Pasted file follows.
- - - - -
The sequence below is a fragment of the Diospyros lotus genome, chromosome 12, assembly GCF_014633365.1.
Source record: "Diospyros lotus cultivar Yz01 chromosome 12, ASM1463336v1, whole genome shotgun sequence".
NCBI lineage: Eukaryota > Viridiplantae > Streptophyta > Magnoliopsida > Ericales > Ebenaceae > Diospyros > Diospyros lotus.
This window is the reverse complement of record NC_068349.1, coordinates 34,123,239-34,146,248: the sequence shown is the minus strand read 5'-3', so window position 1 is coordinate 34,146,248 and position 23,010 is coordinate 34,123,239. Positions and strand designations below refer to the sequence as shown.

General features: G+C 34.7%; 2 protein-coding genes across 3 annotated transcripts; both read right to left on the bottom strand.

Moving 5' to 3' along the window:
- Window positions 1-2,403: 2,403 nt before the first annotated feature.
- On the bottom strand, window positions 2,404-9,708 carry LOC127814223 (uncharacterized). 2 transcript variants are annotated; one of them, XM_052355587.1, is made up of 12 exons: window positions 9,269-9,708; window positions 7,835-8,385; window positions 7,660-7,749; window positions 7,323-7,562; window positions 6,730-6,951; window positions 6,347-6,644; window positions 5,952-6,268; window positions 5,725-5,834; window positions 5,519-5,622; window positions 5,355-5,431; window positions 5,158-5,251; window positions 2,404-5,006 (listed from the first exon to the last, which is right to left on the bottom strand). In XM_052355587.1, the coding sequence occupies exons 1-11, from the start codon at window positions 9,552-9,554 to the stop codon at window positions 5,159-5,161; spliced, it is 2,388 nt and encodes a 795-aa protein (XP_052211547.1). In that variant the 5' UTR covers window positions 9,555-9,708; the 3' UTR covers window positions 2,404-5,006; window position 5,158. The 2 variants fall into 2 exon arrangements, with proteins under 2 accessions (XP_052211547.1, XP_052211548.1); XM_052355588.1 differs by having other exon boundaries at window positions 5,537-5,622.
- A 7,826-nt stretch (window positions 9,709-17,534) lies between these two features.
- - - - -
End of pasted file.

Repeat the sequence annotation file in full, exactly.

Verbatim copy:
The sequence below is a fragment of the Diospyros lotus genome, chromosome 12, assembly GCF_014633365.1.
Source record: "Diospyros lotus cultivar Yz01 chromosome 12, ASM1463336v1, whole genome shotgun sequence".
NCBI lineage: Eukaryota > Viridiplantae > Streptophyta > Magnoliopsida > Ericales > Ebenaceae > Diospyros > Diospyros lotus.
This window is the reverse complement of record NC_068349.1, coordinates 34,123,239-34,146,248: the sequence shown is the minus strand read 5'-3', so window position 1 is coordinate 34,146,248 and position 23,010 is coordinate 34,123,239. Positions and strand designations below refer to the sequence as shown.

General features: G+C 34.7%; 2 protein-coding genes across 3 annotated transcripts; both read right to left on the bottom strand.

Moving 5' to 3' along the window:
- Window positions 1-2,403: 2,403 nt before the first annotated feature.
- On the bottom strand, window positions 2,404-9,708 carry LOC127814223 (uncharacterized). 2 transcript variants are annotated; one of them, XM_052355587.1, is made up of 12 exons: window positions 9,269-9,708; window positions 7,835-8,385; window positions 7,660-7,749; window positions 7,323-7,562; window positions 6,730-6,951; window positions 6,347-6,644; window positions 5,952-6,268; window positions 5,725-5,834; window positions 5,519-5,622; window positions 5,355-5,431; window positions 5,158-5,251; window positions 2,404-5,006 (listed from the first exon to the last, which is right to left on the bottom strand). In XM_052355587.1, the coding sequence occupies exons 1-11, from the start codon at window positions 9,552-9,554 to the stop codon at window positions 5,159-5,161; spliced, it is 2,388 nt and encodes a 795-aa protein (XP_052211547.1). In that variant the 5' UTR covers window positions 9,555-9,708; the 3' UTR covers window positions 2,404-5,006; window position 5,158. The 2 variants fall into 2 exon arrangements, with proteins under 2 accessions (XP_052211547.1, XP_052211548.1); XM_052355588.1 differs by having other exon boundaries at window positions 5,537-5,622.
- A 7,826-nt stretch (window positions 9,709-17,534) lies between these two features.